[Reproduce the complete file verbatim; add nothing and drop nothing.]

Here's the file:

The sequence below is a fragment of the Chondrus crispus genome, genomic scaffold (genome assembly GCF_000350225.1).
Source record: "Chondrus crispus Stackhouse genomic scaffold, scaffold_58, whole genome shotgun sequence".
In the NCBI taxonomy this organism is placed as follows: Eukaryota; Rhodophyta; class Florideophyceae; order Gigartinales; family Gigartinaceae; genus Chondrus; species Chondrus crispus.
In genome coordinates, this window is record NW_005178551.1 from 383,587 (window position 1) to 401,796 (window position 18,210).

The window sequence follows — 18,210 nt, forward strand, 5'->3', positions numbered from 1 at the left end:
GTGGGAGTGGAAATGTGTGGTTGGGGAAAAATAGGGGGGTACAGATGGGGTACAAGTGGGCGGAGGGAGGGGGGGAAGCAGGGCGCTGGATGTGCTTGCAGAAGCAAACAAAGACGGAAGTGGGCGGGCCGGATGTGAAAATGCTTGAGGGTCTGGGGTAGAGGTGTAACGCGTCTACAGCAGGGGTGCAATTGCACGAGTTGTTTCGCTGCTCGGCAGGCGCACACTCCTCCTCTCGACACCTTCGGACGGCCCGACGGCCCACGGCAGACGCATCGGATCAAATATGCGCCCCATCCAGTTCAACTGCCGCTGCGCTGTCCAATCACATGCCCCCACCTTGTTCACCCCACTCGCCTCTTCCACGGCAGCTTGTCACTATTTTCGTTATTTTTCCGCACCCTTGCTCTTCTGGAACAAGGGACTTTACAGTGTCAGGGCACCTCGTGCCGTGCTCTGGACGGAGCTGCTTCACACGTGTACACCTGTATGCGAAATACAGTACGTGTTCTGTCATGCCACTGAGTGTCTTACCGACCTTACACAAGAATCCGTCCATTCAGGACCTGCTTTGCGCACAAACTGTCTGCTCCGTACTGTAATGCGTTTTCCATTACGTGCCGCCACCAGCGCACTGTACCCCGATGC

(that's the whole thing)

The sequence below is a fragment of the Chondrus crispus genome, genomic scaffold (genome assembly GCF_000350225.1).
Source record: "Chondrus crispus Stackhouse genomic scaffold, scaffold_58, whole genome shotgun sequence".
In the NCBI taxonomy this organism is placed as follows: Eukaryota; Rhodophyta; class Florideophyceae; order Gigartinales; family Gigartinaceae; genus Chondrus; species Chondrus crispus.
In genome coordinates, this window is record NW_005178551.1 from 383,587 (window position 1) to 401,796 (window position 18,210).

The window sequence follows — 18,210 nt, forward strand, 5'->3', positions numbered from 1 at the left end:
GTGGGAGTGGAAATGTGTGGTTGGGGAAAAATAGGGGGGTACAGATGGGGTACAAGTGGGCGGAGGGAGGGGGGGAAGCAGGGCGCTGGATGTGCTTGCAGAAGCAAACAAAGACGGAAGTGGGCGGGCCGGATGTGAAAATGCTTGAGGGTCTGGGGTAGAGGTGTAACGCGTCTACAGCAGGGGTGCAATTGCACGAGTTGTTTCGCTGCTCGGCAGGCGCACACTCCTCCTCTCGACACCTTCGGACGGCCCGACGGCCCACGGCAGACGCATCGGATCAAATATGCGCCCCATCCAGTTCAACTGCCGCTGCGCTGTCCAATCACATGCCCCCACCTTGTTCACCCCACTCGCCTCTTCCACGGCAGCTTGTCACTATTTTCGTTATTTTTCCGCACCCTTGCTCTTCTGGAACAAGGGACTTTACAGTGTCAGGGCACCTCGTGCCGTGCTCTGGACGGAGCTGCTTCACACGTGTACACCTGTATGCGAAATACAGTACGTGTTCTGTCATGCCACTGAGTGTCTTACCGACCTTACACAAGAATCCGTCCATTCAGGACCTGCTTTGCGCACAAACTGTCTGCTCCGTACTGTAATGCGTTTTCCATTACGTGCCGCCACCAGCGCACTGTACCCCGATGC